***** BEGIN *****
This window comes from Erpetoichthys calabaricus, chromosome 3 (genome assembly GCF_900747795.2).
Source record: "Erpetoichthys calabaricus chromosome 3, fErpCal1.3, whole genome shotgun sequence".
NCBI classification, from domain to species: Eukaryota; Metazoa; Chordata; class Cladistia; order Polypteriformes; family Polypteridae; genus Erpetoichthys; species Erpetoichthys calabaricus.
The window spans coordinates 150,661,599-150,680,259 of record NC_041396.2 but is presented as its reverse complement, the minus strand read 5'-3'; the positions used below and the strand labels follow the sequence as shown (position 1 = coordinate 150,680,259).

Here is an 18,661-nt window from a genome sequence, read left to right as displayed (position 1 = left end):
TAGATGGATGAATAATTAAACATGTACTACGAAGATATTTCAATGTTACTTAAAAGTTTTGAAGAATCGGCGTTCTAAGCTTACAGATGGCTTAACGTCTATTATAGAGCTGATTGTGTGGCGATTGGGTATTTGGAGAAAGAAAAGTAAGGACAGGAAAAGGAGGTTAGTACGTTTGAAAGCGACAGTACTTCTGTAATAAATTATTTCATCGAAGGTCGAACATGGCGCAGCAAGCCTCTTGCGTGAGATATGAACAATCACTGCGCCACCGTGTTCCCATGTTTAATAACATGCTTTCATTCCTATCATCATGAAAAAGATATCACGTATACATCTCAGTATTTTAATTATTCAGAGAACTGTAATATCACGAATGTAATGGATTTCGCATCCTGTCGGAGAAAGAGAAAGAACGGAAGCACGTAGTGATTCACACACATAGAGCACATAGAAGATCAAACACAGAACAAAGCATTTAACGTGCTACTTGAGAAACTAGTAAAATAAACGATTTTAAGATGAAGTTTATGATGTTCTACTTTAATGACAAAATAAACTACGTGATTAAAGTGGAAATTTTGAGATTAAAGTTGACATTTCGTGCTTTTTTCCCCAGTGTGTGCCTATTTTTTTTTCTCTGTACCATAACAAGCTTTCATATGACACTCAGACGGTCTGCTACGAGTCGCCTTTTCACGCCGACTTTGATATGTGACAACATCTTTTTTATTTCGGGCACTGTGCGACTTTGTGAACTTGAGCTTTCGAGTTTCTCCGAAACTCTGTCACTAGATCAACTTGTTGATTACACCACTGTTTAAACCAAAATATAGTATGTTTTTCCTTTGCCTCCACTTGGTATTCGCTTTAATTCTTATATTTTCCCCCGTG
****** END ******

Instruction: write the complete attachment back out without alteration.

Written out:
This window comes from Erpetoichthys calabaricus, chromosome 3 (genome assembly GCF_900747795.2).
Source record: "Erpetoichthys calabaricus chromosome 3, fErpCal1.3, whole genome shotgun sequence".
NCBI classification, from domain to species: Eukaryota; Metazoa; Chordata; class Cladistia; order Polypteriformes; family Polypteridae; genus Erpetoichthys; species Erpetoichthys calabaricus.
The window spans coordinates 150,661,599-150,680,259 of record NC_041396.2 but is presented as its reverse complement, the minus strand read 5'-3'; the positions used below and the strand labels follow the sequence as shown (position 1 = coordinate 150,680,259).

Here is an 18,661-nt window from a genome sequence, read left to right as displayed (position 1 = left end):
TAGATGGATGAATAATTAAACATGTACTACGAAGATATTTCAATGTTACTTAAAAGTTTTGAAGAATCGGCGTTCTAAGCTTACAGATGGCTTAACGTCTATTATAGAGCTGATTGTGTGGCGATTGGGTATTTGGAGAAAGAAAAGTAAGGACAGGAAAAGGAGGTTAGTACGTTTGAAAGCGACAGTACTTCTGTAATAAATTATTTCATCGAAGGTCGAACATGGCGCAGCAAGCCTCTTGCGTGAGATATGAACAATCACTGCGCCACCGTGTTCCCATGTTTAATAACATGCTTTCATTCCTATCATCATGAAAAAGATATCACGTATACATCTCAGTATTTTAATTATTCAGAGAACTGTAATATCACGAATGTAATGGATTTCGCATCCTGTCGGAGAAAGAGAAAGAACGGAAGCACGTAGTGATTCACACACATAGAGCACATAGAAGATCAAACACAGAACAAAGCATTTAACGTGCTACTTGAGAAACTAGTAAAATAAACGATTTTAAGATGAAGTTTATGATGTTCTACTTTAATGACAAAATAAACTACGTGATTAAAGTGGAAATTTTGAGATTAAAGTTGACATTTCGTGCTTTTTTCCCCAGTGTGTGCCTATTTTTTTTTCTCTGTACCATAACAAGCTTTCATATGACACTCAGACGGTCTGCTACGAGTCGCCTTTTCACGCCGACTTTGATATGTGACAACATCTTTTTTATTTCGGGCACTGTGCGACTTTGTGAACTTGAGCTTTCGAGTTTCTCCGAAACTCTGTCACTAGATCAACTTGTTGATTACACCACTGTTTAAACCAAAATATAGTATGTTTTTCCTTTGCCTCCACTTGGTATTCGCTTTAATTCTTATATTTTCCCCCGTG